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Tips for how to manage an appeals process
Sometimes a trusted friend or family member needs to be the one to open the discussion and help a loved one see there's a problem and offer to help seek treatment, or the patient will not seek treatment. "When you need treatment, you are barely aware of what you're doing; you're on autopilot."

  1. Continue treatment during the appeals process.

    Appeals can take weeks or months to complete, and health professionals and facilities that treat bulimia nervosa advise that it's very important for the patient's well being to stay in treatment if at all possible to maintain progress in recovery.

  2. Clarify with the insurer the reasons for the denial of coverage.

    Most insurers send the denial in writing. Claims advocates at treatment centers advise patients and families to make sure they understand the reasons for the denial and ask the insurance company for the reason in writing if a written response has not been received.

  3. Send copies of the letter of denial to all concerned parties with documentation of the patient's need.

    Claims advocates at treatment centers state that sending documentation of an appeals request to the medical director, the human resources director of the company where the patient works (or has insurance under), if applicable can help bring attention to the situation. Presenting a professional-looking and organized appeal with appropriate documentation, including an evidence-based care plan makes the strongest case possible. Initial denials are often overturned at higher appeal levels because higher-level appeals are often reviewed by a doctor who may have a better understanding than the initial claims reviewer of the clinical information provided, especially well-organized, evidence-based documentation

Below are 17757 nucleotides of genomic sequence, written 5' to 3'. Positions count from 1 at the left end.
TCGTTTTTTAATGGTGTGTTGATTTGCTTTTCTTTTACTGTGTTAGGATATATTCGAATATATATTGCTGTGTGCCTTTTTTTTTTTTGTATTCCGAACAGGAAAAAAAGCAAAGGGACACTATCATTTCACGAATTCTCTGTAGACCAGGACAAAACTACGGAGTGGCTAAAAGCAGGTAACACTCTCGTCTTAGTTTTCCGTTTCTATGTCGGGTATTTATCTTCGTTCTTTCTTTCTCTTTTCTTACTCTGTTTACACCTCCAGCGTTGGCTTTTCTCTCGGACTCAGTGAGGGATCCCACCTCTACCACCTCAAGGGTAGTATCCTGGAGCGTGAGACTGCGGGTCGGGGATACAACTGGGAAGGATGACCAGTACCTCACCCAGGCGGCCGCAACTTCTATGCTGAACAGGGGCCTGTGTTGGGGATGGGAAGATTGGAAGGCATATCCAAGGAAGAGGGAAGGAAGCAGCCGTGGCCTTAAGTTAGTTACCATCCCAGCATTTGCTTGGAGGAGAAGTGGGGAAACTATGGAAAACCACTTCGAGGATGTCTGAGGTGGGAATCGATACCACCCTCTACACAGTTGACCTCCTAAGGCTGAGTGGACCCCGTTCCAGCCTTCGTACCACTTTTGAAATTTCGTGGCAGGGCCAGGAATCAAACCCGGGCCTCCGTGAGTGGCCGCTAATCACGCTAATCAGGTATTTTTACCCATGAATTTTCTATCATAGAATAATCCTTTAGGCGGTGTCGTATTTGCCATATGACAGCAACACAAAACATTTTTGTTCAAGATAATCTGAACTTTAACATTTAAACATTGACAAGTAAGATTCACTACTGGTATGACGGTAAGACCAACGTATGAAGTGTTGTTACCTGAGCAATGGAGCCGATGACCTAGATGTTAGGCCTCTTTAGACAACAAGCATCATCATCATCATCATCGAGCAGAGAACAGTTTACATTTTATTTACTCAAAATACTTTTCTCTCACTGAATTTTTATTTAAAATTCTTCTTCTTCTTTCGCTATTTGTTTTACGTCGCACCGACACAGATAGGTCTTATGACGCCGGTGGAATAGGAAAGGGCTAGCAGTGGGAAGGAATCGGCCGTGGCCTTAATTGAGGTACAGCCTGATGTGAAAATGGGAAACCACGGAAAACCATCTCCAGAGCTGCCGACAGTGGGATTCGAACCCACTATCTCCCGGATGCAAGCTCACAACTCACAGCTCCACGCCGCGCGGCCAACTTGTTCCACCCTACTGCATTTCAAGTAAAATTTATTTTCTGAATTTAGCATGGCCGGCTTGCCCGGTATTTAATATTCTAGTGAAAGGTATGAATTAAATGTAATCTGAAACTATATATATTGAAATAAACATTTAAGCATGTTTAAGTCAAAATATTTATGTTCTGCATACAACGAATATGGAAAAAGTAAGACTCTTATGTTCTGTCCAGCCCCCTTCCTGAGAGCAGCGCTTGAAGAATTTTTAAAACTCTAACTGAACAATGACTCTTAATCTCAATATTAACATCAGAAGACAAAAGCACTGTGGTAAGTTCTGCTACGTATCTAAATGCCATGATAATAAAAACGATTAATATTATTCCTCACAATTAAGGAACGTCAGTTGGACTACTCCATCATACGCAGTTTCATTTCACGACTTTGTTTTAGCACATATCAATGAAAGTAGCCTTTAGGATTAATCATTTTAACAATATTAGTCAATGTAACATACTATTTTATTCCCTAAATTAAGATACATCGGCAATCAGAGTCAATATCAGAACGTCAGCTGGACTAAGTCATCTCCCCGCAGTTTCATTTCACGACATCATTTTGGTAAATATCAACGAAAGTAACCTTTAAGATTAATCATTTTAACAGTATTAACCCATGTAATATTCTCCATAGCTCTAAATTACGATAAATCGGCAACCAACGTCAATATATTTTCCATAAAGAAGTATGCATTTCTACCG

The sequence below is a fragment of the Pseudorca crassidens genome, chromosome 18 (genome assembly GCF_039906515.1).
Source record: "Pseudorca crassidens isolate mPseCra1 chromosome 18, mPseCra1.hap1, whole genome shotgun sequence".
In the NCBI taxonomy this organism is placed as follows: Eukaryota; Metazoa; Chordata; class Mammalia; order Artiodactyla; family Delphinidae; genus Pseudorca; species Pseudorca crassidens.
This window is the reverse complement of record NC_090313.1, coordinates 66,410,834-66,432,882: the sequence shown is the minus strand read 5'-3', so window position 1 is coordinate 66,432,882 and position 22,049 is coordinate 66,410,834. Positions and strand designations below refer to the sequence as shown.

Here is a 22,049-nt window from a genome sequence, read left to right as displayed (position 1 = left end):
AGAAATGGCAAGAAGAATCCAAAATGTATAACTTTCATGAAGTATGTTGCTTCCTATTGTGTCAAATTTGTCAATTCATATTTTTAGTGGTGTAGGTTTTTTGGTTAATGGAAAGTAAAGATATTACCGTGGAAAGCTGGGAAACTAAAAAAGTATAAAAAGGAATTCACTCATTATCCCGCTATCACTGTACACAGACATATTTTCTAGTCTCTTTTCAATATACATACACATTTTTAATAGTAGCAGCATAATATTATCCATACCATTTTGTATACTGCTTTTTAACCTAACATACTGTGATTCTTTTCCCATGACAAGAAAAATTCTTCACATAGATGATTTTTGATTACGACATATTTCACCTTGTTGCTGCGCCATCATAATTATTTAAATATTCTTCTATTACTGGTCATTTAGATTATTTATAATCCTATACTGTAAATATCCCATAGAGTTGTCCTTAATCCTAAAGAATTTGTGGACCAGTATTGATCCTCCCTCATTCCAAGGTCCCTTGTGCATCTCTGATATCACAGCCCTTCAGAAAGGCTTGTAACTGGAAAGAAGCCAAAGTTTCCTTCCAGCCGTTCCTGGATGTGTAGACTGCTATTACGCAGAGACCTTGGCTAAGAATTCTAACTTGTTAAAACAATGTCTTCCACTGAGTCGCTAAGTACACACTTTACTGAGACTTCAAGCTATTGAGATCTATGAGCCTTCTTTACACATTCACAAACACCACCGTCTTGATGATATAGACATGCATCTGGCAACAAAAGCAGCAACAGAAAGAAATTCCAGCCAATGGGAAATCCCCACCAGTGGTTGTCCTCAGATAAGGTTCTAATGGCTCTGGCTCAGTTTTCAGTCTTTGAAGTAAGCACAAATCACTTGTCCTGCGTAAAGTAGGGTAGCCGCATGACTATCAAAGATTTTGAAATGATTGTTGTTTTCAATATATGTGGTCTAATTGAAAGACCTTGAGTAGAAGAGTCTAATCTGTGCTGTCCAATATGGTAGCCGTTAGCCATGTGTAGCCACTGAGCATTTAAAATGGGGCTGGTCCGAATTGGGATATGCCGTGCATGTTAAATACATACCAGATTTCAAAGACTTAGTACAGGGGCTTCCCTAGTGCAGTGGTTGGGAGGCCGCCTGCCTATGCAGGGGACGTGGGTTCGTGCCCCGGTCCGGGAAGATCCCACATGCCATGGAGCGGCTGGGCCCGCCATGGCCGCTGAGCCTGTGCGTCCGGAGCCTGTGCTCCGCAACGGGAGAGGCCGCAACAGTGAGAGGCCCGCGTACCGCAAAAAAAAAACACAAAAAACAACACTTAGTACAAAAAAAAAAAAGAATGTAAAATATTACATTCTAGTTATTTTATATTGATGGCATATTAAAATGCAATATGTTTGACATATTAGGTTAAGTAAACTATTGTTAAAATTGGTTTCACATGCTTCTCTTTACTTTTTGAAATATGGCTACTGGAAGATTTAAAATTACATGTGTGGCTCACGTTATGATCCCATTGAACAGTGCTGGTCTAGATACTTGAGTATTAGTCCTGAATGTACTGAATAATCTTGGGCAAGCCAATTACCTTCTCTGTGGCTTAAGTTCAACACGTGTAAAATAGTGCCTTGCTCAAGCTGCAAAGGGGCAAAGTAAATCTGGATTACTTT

4. Ask the insurer what evidence-based outcome measures it uses to assess patient health and eligibility for benefits.

    Some insurance companies may use body mass index (BMI) as a criterion for inpatient admission or discharge from treatment for bulimia nervosa, which is not a valid outcome measure for bulimia nervosa. This is because patients with bulimia nervosa can have close-to-ideal BMIs and when in fact, they may be very sick. Thus, BMI does not correlate well with good health in a patient with bulimia nervosa. For example, if a patient with bulimia nervosa was previously overweight or obese and lost significant weight in a short timeframe, the patient's weight might approach the norm for BMI. Yet, a sudden and large weight loss in such a person could adversely effect his or her blood chemistry and indicate a need for intensive treatment or even hospitalization.

  5. Ask that medical benefits, rather than mental health benefits, be used to cover hospitalization costs for bulimia nervosa-related medical problems.

    Claims advocates advise that sometimes claims for physical problems such as those arising from excessive fasting or purging, for example, are filed under the wrong arm of the insurance benefit plan—they are filed under mental health instead of medical benefits. They say it's worth checking with the insurance company to ensure this hasn't happened. That way, mental health benefits can be reserved for the patient's non-medical treatment needs like psychotherapy. Various diagnostic laboratory tests can identify the medical conditions that need to be treated in a patient with bulimia nervosa. Also, if a patient has a diagnosis of a coexisting mental disorder (also called a dual diagnosis), and if that diagnosis is considered by the insurance company to be more "severe" than bulimia nervosa, the patient may be eligible for more days of treatment.

  6. Ask the insurer whether they will "flex the benefit."